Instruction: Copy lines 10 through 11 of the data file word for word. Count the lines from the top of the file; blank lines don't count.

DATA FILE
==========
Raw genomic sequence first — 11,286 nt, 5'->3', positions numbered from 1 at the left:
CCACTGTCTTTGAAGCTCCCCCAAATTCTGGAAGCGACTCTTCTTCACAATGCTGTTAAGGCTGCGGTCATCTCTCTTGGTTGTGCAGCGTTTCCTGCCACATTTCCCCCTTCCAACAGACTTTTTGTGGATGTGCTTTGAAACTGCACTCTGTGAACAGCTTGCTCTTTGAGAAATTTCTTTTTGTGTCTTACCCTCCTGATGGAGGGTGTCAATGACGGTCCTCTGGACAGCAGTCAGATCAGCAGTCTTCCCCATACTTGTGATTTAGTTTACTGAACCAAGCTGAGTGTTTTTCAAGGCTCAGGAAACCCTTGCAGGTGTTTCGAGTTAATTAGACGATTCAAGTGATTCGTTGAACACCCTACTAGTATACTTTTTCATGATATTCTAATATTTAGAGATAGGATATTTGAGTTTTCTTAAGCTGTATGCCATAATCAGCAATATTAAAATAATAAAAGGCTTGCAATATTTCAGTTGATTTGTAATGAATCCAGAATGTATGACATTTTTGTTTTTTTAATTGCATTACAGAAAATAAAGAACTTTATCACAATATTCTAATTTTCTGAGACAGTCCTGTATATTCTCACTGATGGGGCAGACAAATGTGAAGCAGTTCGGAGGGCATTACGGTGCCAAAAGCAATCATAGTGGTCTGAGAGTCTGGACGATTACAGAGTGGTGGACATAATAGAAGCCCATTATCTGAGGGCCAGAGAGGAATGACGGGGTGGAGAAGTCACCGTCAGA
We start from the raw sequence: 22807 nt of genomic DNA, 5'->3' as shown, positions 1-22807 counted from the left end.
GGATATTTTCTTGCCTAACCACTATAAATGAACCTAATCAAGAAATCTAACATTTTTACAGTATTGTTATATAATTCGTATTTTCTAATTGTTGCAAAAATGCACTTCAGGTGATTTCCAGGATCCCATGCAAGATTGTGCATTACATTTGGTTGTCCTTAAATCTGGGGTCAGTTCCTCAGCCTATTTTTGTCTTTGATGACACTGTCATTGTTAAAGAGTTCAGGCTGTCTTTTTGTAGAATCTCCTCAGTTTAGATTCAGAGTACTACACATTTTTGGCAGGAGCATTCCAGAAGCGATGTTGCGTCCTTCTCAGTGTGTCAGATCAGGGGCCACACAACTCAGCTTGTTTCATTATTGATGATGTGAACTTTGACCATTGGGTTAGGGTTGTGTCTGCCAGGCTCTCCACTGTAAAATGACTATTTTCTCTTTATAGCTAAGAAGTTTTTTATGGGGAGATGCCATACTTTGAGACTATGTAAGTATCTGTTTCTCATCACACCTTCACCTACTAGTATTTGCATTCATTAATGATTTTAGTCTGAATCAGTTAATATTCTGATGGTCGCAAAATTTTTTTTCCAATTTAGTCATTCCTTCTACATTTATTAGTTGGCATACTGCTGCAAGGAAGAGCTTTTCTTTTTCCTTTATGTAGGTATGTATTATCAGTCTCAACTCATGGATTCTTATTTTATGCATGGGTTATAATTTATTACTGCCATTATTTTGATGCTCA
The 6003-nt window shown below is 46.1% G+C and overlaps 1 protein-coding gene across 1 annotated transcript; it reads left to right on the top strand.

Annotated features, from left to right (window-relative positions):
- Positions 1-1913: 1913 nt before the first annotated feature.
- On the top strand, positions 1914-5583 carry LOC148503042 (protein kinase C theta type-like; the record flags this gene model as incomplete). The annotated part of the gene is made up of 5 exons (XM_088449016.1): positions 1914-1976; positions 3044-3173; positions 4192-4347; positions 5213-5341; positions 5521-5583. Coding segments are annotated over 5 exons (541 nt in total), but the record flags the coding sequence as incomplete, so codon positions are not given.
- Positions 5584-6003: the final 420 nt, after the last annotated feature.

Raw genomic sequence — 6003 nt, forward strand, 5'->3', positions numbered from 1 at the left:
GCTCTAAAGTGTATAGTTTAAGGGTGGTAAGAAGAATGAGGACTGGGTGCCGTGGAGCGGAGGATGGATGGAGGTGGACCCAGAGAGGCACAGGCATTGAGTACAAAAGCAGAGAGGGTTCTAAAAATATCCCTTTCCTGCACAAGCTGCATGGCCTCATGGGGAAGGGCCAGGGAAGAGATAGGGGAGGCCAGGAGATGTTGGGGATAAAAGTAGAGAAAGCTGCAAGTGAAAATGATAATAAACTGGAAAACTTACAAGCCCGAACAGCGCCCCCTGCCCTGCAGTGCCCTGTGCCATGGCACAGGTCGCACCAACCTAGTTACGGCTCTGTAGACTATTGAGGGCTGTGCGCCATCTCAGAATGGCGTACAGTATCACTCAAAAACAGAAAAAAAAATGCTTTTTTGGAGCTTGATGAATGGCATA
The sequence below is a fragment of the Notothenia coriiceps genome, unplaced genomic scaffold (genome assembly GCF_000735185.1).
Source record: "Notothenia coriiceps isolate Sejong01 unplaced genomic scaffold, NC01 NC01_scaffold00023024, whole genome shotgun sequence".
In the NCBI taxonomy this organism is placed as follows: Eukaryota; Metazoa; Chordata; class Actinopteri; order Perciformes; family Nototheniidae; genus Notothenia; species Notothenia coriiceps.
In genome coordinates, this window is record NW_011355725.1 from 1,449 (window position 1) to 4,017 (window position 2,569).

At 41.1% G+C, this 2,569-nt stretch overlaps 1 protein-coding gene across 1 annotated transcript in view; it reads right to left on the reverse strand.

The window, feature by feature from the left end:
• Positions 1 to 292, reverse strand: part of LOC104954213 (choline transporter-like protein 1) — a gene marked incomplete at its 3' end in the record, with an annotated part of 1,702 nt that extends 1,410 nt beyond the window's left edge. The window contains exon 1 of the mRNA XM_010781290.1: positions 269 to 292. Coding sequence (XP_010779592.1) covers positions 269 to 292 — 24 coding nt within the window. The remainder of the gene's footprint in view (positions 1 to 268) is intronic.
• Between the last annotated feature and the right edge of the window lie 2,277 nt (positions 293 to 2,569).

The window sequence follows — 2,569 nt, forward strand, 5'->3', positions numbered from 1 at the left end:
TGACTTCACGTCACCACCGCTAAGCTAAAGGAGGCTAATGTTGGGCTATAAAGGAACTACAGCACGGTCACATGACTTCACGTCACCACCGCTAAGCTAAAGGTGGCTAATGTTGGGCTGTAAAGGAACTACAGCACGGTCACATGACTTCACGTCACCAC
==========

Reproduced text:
Raw genomic sequence — 6003 nt, forward strand, 5'->3', positions numbered from 1 at the left:
GCTCTAAAGTGTATAGTTTAAGGGTGGTAAGAAGAATGAGGACTGGGTGCCGTGGAGCGGAGGATGGATGGAGGTGGACCCAGAGAGGCACAGGCATTGAGTACAAAAGCAGAGAGGGTTCTAAAAATATCCCTTTCCTGCACAAGCTGCATGGCCTCATGGGGAAGGGCCAGGGAAGAGATAGGGGAGGCCAGGAGATGTTGGGGATAAAAGTAGAGAAAGCTGCAAGTGAAAATGATAATAAACTGGAAAACTTACAAGCCCGAACAGCGCCCCCTGCCCTGCAGTGCCCTGTGCCATGGCACAGGTCGCACCAACCTAGTTACGGCTCTGTAGACTATTGAGGGCTGTGCGCCATCTCAGAATGGCGTACAGTATCACTCAAAAACAGAAAAAAAAATGCTTTTTTGGAGCTTGATGAATGGCATA